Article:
• Stretching. Promote flexibility with gentle stretching exercises.
  • Workout intensity. When exercising, try to avoid sudden changes to your routine and introduce higher intensity training gradually.
  • Wear well-fitted shoes. Make sure your shoes fit your feet well and provide good shock absorption. If you have flat feet, consider investing in shoe inserts to protect your knees.

Treatment of Patellofemoral Arthritis


A physiotherapist might suggest some of the following:

  • Rehabilitation exercises. Specific exercises can strengthen the muscles that support your knees and control limb alignment. Correcting inward movement of the knee during squatting is the primary goal.
  • Knee Braces. Knee braces or arch supports may help improve knee pain.
  • Taping. Your physical therapist may show you how to tape your knee to reduce pain and enhance your ability to exercise.
  • Ice. Icing your knee after activity might be helpful.
  • Knee-friendly sports. During your recovery, you may want to restrict yourself to low-impact sports that are easier on the knees. Avoid jumping sports, hill running and full squates.

Regenerative Therapies

Your knee pain might be severe enough that it is stopping you from getting out or playing sports. In that case, minimally invasive regenerative treatments is a viable alternative to irreversible knee replacement surgeries.

Bone Marrow Aspirate Concentrate (BMAC)

Bone Marrow Aspirate Concentrate (BMAC) is a non-surgical, minimally invasive, regenerative treatment. It harnesses the body’s inbuilt capacity to heal through the assistance of naturally secreted biological growth factors. BMAC utilises mesenchymal stem cells collected from the bone marrow to aid in accelerating the healing of moderate to severe osteoarthritis and tendon injuries.


Mesenchymal stem cells (MSCs) are a multipotent subgroup of stem cells that can develop into a variety of cells and tissues. Yellow bone marrow-derived from mesenchymal stem cells (BMSCs) display a higher capacity to form bone and cartilage compared to MSCs derived from adipose tissue.

Results of this treatment may vary with individual patients and it is difficult to determine the level of success before performing the procedure.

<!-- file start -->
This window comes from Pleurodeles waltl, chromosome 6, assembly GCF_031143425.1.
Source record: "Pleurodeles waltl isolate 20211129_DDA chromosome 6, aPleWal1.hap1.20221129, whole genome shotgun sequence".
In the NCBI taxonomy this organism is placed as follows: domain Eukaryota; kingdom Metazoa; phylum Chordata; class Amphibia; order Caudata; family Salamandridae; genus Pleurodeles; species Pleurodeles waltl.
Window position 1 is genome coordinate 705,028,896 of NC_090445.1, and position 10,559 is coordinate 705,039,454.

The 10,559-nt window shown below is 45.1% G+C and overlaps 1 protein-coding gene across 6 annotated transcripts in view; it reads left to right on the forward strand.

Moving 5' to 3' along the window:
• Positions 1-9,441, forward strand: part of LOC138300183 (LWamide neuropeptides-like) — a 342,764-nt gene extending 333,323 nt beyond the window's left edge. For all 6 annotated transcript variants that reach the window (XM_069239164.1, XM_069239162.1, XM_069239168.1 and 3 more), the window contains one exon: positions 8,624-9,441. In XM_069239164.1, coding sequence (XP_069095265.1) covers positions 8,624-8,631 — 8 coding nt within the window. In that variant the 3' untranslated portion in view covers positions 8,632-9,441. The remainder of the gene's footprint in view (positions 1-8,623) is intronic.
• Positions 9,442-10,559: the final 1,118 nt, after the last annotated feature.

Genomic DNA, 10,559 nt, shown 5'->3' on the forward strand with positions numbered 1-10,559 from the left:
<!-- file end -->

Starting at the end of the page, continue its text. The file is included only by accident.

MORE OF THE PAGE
At the sight of an injury, BMSCs secrete very high concentrations of tissue and cell-specific substances that support, maximize and direct self-repair and regeneration. These natural chemicals have an anti-inflammatory role. They modify the immune response of the body. This blocks the inflammatory pathways, produces anti-inflammatory macrophages and increases anti-bacterial activity to provide long-term pain relief.


At Regenecare, we believe that Surgery should only be considered after less invasive non-surgical treatments have been explored. It is important to note that surgical procedures have many risks attached to them. Furthermore, they require long and extensive rehabilitation.

What is the next step?

The most important part of any treatment is a proper diagnosis.

Dr Gehad El Bastawisy, a Pain Management Specialist with 30 years of experience, was the first doctor to introduce regenerative medicine for pain management in Ireland. On arrival at one of our clinics in Cork, Dublin, or Cavan, Dr Gehad will perform a full physical examination of the knee to diagnosis or exclude patellofemoral arthritis. If necessary, a diagnostic scan such as an X-Ray or an MRI will be requested. Dr Gehad will then draft a treatment plan that is specialised to your individual case and condition in order to provide you with the most pain relief possible.

Book an appointment with Dr Gehad and take the first step of your treatment journey. We also encourage you to listen and read through our patient testimonials where some of our previous patients share their experience with Regenecare Pain Management Clinics: